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Cyprus Mail: News Articles in English, 02-02-10

Cyprus Mail: News Articles in English Directory - Previous Article - Next Article

From: The Cyprus Mail at <http://www.cyprus-mail.com/>


Sunday, February 10, 2002

CONTENTS

  • [01] Denktash refugee comment 'outrageous'
  • [02] Cyprus 'must stay free of GMOs'
  • [03] Refugee hopes to return, a married man
  • [04] Guinness for the little drummer boy?

  • [01] Denktash refugee comment 'outrageous'

    GOVERNMENT spokesman Michalis Papapetrou yesterday described as “outrageous” comments by Turkish Cypriot leader Rauf Denktash that there were no refugees in Cyprus.

    Turkish Cypriot press reports yesterday quoted Denktash as saying that after 28 years it was not right to say that refugees existed. He made the reported comment following his meeting on Friday with President Glafcos Clerides.

    The two leaders began a round of talks on the substance of the Cyprus problem on January 16 and are meeting three times a week under UN auspices. The refugee and territory issues have been on the table in the most recent meetings.

    “After so many years everyone has settled down,” Denktash was quoted as saying, adding that “without disturbing their peace we must defend their rights in property and compensation”.

    The right of refugees to return to their homes is one of the thorny issues of the Cyprus problem, and the Turkish Cypriot's leaders comment has outraged the government.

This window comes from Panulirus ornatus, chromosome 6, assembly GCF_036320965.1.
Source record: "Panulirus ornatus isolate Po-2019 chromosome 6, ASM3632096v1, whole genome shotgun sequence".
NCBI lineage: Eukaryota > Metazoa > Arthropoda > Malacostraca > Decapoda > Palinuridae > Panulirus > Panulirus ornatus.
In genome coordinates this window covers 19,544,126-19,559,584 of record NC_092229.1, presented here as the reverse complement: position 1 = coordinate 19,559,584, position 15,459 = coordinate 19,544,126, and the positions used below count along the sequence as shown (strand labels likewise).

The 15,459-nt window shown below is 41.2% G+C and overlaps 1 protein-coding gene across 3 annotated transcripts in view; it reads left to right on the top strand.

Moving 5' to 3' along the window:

“Denktash is well aware of the fact that it is the Turkish army's weapons that prevent the refugees from returning to their homes,” Papapetrou told the Cyprus News Agency yesterday.

    “It is not time that erases displacement and the reasons why for all these years people are being kept away from their homes and property.”

    Some 200,000 Greek Cypriots were made refugees during the Turkish invasion in 1974.

    Copyright Cyprus Mail 2002

    [02] Cyprus 'must stay free of GMOs'

    By Melina Demetriou

    THE GREENS campaigned across the island yesterday to promote the idea of a Cyprus free of Genetically Modified Organisms (GMOs).

    The Green party wants the country to be declared a GMO-free zone by banning the importation and the deliberate release into the environment of genetically modified organisms. It also wants the creation of mechanisms to control and trace GM elements.

    Representatives of the Greens handed out leaflets in Nicosia, Limassol, Larnaca and Paphos putting forward their proposal, and gathered the signatures of people backing their campaign.

    “We have a vision of a GMO-free Cyprus, following the example of other countries, until it is established whether there are any risks involved to human health and the environment in the production of those organisms,” party member Roxane Coudounari told the Sunday Mail.

    “It has not been completely proved that the process of GM organisms being released into the environment is not hazardous, so why transform our bodies into guinea pigs?”

    There is currently no law in Cyprus regulating the importation and cultivation of GMOs. The government has submitted a bill to the House to make both practices legal, but leftist and green deputies vehemently oppose it.